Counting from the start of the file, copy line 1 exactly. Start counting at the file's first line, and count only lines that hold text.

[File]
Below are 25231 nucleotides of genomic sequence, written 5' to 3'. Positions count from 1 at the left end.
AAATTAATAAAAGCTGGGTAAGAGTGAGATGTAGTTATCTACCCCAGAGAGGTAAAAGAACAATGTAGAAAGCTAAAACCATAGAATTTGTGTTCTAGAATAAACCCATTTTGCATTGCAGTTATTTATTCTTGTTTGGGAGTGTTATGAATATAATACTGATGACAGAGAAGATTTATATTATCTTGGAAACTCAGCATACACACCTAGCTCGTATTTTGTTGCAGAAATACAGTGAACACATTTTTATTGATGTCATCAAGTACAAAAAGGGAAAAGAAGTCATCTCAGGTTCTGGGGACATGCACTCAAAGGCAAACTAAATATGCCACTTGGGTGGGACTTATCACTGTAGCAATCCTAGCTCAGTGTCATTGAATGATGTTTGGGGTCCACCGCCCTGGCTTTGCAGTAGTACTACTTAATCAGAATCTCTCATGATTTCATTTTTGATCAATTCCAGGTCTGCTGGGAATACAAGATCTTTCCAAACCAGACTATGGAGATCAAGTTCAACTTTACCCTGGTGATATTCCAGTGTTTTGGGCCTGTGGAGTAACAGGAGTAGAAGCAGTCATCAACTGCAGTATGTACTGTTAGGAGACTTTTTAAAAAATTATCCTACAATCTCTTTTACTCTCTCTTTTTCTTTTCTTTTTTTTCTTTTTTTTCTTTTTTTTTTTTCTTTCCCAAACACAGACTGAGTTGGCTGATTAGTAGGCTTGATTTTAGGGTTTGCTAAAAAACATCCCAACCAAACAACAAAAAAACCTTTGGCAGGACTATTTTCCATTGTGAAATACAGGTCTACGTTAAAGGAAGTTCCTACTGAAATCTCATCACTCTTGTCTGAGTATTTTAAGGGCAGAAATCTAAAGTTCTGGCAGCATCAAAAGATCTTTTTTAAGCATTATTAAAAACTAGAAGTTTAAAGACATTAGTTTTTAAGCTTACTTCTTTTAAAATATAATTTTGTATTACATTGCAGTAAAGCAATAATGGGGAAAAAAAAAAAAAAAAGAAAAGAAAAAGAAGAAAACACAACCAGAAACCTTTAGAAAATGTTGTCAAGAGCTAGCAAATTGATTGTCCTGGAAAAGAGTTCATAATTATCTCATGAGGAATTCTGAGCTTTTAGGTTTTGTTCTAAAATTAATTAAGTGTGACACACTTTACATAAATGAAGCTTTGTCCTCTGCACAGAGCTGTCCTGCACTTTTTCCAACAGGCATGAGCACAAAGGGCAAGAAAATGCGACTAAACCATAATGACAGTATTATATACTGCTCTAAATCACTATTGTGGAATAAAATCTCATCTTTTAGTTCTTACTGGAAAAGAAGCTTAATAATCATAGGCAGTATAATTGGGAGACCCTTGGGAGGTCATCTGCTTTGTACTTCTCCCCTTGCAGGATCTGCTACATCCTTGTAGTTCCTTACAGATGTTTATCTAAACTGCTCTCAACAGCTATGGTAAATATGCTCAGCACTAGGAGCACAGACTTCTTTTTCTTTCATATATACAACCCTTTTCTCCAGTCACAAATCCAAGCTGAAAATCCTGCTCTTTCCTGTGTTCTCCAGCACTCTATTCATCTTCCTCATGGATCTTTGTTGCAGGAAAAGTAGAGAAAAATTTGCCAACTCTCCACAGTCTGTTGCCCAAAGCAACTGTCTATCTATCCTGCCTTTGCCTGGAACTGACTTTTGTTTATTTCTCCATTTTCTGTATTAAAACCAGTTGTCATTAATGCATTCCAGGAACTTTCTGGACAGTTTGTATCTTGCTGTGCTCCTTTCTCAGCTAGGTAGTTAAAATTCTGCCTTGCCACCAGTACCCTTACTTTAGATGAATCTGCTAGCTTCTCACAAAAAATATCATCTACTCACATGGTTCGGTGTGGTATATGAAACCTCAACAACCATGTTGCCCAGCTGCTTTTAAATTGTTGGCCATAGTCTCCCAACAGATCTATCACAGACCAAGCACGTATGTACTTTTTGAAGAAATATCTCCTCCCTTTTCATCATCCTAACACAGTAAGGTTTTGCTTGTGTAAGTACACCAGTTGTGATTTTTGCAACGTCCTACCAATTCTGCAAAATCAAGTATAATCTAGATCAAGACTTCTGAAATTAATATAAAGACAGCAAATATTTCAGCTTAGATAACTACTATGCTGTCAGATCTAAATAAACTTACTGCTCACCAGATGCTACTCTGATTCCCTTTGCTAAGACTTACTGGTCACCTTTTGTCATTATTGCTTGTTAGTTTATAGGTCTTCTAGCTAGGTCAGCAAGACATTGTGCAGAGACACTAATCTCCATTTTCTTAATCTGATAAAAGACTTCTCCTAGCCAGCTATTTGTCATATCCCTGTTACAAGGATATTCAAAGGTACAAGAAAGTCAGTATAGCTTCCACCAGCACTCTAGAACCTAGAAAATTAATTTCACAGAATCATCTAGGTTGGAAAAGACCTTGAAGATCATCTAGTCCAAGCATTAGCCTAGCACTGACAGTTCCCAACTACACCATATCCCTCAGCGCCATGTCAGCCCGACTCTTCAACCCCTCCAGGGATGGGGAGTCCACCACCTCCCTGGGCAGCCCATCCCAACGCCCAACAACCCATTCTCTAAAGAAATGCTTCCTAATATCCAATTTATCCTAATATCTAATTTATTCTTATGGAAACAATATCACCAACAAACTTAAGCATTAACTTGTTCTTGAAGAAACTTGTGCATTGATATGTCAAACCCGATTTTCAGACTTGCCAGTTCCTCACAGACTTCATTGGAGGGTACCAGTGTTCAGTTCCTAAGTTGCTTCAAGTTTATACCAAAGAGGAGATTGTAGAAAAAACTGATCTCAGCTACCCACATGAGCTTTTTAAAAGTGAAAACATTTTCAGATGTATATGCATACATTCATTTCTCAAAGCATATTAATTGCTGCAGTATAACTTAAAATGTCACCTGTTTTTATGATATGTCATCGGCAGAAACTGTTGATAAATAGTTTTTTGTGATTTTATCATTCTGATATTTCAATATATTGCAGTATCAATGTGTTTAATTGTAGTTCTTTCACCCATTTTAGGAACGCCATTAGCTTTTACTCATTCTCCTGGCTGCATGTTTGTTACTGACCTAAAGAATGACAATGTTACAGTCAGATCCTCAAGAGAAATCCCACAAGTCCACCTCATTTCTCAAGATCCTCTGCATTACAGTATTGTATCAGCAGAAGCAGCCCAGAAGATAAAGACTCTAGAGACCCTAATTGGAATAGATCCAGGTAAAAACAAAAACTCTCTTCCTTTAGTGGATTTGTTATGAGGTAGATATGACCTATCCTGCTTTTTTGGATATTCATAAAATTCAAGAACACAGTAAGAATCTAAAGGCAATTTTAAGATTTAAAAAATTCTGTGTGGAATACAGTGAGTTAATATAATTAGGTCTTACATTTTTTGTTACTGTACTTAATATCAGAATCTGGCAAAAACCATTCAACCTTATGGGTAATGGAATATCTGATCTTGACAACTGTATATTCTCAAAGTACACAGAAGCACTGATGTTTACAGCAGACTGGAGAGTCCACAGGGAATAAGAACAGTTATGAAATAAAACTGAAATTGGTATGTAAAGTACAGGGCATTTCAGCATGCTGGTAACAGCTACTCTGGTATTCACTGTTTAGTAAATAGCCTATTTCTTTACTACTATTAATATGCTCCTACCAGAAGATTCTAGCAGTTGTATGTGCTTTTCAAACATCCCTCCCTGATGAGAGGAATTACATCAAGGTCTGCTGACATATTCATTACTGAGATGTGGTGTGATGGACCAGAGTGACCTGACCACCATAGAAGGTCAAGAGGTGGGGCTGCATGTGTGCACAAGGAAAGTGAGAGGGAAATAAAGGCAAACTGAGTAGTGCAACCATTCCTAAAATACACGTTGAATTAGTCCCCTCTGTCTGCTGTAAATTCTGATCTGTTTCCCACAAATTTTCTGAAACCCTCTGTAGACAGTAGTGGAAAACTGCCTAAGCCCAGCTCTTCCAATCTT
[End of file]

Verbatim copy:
Below are 25231 nucleotides of genomic sequence, written 5' to 3'. Positions count from 1 at the left end.